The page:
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Muscle Nerve. 2005 Mar;31(3):365-73.

Decomposition-based quantitative electromyography: effect of force on motor unit potentials and motor unit number estimates.

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School of Kinesiology, University of Western Ontario, London, Ontario, Canada.


Decomposition-based quantitative electromyography (DQEMG) allows for the collection of motor unit potentials (MUPs) over a broad range of force levels. Given the size principle of motor unit recruitment, it may be necessary to control for force when using DQEMG for the purpose of deriving a motor unit number estimate (MUNE). Therefore, this study was performed to examine the effect of force on the physiological characteristics of concentric needle- and surface-detected MUPs and the subsequent impact on MUNEs obtained from the first dorsal interosseous (FDI) muscle sampled using DQEMG. Maximum M waves were elicited in 10 subjects with supramaximal stimulation of the ulnar nerve at the wrist. Intramuscular and surface-detected EMG signals were collected simultaneously during 30-s voluntary isometric contractions performed at specific percentages of maximal voluntary contraction (MVC). Decomposition algorithms were used to identify needle-detected MUPs and their individual MU firing times. These MU firing times were used as triggers to extract their corresponding surface-detected MUPs (S-MUPs) using spike-triggered averaging. A mean S-MUP was then calculated, the size of which was divided into the maximum M-wave size to derive a MUNE. Increased levels of contraction had a significant effect on needle- and surface-detected MUP size, firing rate, and MUNE. These results suggest that force level is an important factor to consider when performing quantitative EMG, including MUNEs with this method.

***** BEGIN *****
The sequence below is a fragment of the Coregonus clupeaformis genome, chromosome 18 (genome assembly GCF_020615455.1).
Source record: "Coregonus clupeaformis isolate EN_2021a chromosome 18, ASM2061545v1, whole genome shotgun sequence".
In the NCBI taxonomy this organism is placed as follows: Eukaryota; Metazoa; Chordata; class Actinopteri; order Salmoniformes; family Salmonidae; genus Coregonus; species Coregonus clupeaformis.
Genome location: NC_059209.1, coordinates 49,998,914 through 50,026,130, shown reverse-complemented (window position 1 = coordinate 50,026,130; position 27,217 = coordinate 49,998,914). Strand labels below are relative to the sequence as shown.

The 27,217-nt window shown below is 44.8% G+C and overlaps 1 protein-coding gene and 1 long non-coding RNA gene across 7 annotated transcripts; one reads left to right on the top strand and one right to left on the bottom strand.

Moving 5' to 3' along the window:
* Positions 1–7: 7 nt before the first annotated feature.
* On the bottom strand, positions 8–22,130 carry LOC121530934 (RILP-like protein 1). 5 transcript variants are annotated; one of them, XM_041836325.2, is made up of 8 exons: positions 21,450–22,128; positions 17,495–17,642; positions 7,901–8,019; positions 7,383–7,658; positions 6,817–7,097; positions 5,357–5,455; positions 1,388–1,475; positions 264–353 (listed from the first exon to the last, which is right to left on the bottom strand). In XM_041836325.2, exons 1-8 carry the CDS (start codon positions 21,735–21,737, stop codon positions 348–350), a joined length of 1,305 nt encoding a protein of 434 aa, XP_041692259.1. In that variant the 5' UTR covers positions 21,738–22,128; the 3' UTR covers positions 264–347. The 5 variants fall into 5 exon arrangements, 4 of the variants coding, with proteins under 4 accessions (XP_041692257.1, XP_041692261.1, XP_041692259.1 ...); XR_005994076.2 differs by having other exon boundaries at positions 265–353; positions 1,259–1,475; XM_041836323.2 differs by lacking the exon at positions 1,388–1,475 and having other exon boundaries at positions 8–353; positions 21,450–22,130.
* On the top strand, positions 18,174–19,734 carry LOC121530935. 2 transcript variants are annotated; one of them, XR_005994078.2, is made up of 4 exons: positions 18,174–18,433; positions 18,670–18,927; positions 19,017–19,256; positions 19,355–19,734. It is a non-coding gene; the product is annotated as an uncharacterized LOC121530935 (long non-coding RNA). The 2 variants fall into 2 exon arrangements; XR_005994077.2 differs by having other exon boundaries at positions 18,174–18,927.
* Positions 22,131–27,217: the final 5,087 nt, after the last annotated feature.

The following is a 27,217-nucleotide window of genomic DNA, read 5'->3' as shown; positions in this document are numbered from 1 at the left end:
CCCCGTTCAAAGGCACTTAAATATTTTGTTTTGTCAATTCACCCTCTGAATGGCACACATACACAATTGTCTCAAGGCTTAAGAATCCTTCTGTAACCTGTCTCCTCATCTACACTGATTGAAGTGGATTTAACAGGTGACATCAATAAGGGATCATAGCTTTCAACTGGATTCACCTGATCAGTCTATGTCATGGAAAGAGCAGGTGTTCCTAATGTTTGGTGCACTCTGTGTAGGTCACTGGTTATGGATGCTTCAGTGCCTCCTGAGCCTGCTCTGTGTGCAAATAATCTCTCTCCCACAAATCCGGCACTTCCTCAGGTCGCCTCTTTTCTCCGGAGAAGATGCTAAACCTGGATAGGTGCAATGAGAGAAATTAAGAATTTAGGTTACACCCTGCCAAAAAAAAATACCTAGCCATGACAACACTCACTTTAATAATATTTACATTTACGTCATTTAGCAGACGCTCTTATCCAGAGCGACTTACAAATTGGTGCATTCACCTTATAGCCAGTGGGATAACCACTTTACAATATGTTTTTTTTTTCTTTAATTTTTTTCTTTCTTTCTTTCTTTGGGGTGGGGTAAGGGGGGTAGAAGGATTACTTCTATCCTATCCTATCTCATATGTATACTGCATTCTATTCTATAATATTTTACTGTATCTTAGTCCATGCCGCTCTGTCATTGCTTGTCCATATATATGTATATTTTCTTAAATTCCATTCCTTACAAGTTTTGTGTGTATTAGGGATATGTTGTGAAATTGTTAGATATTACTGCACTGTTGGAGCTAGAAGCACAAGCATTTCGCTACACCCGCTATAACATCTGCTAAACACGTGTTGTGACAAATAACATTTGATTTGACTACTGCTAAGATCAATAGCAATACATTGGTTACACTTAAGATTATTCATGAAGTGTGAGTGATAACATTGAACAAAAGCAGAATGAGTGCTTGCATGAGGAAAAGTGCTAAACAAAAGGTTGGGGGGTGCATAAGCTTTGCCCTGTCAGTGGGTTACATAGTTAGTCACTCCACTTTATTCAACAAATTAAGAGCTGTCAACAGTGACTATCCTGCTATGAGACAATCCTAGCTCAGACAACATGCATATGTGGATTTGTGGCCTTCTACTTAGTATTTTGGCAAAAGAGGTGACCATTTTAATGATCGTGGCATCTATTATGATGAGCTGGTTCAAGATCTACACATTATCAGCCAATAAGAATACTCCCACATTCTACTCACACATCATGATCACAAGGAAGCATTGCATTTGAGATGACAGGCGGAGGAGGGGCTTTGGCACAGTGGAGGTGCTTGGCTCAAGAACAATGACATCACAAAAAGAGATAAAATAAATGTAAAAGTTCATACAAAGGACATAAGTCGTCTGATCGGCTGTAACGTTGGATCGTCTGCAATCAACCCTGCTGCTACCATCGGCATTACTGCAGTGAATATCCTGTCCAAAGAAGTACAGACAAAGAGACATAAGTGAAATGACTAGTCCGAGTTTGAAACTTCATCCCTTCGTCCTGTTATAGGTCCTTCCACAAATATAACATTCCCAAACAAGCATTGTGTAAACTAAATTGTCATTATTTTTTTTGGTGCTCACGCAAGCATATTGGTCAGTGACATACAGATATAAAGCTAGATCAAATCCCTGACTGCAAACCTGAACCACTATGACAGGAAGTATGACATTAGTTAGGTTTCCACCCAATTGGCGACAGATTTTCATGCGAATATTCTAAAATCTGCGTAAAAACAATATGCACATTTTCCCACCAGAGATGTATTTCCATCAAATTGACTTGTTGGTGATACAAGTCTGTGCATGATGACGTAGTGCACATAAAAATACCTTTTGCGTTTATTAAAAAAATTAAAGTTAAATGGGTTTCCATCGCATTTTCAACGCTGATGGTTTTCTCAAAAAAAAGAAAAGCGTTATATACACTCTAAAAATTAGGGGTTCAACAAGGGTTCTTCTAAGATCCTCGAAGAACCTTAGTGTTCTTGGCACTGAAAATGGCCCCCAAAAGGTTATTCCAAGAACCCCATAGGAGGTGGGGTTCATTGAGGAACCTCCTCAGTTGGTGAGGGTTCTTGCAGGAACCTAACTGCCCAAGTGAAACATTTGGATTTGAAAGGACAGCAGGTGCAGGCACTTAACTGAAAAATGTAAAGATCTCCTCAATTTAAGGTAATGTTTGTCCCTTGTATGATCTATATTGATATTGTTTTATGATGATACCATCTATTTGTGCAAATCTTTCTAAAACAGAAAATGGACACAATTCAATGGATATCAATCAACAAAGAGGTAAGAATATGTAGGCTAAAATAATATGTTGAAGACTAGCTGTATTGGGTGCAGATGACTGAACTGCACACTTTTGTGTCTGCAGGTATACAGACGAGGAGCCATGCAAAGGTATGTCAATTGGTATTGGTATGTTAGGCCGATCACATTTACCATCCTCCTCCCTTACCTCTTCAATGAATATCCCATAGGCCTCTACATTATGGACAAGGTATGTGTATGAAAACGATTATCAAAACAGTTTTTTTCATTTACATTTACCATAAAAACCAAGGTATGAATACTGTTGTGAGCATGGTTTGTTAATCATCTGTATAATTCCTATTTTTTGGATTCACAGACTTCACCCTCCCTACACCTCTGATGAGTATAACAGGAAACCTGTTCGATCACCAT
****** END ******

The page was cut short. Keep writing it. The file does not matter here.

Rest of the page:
[Indexed for MEDLINE]

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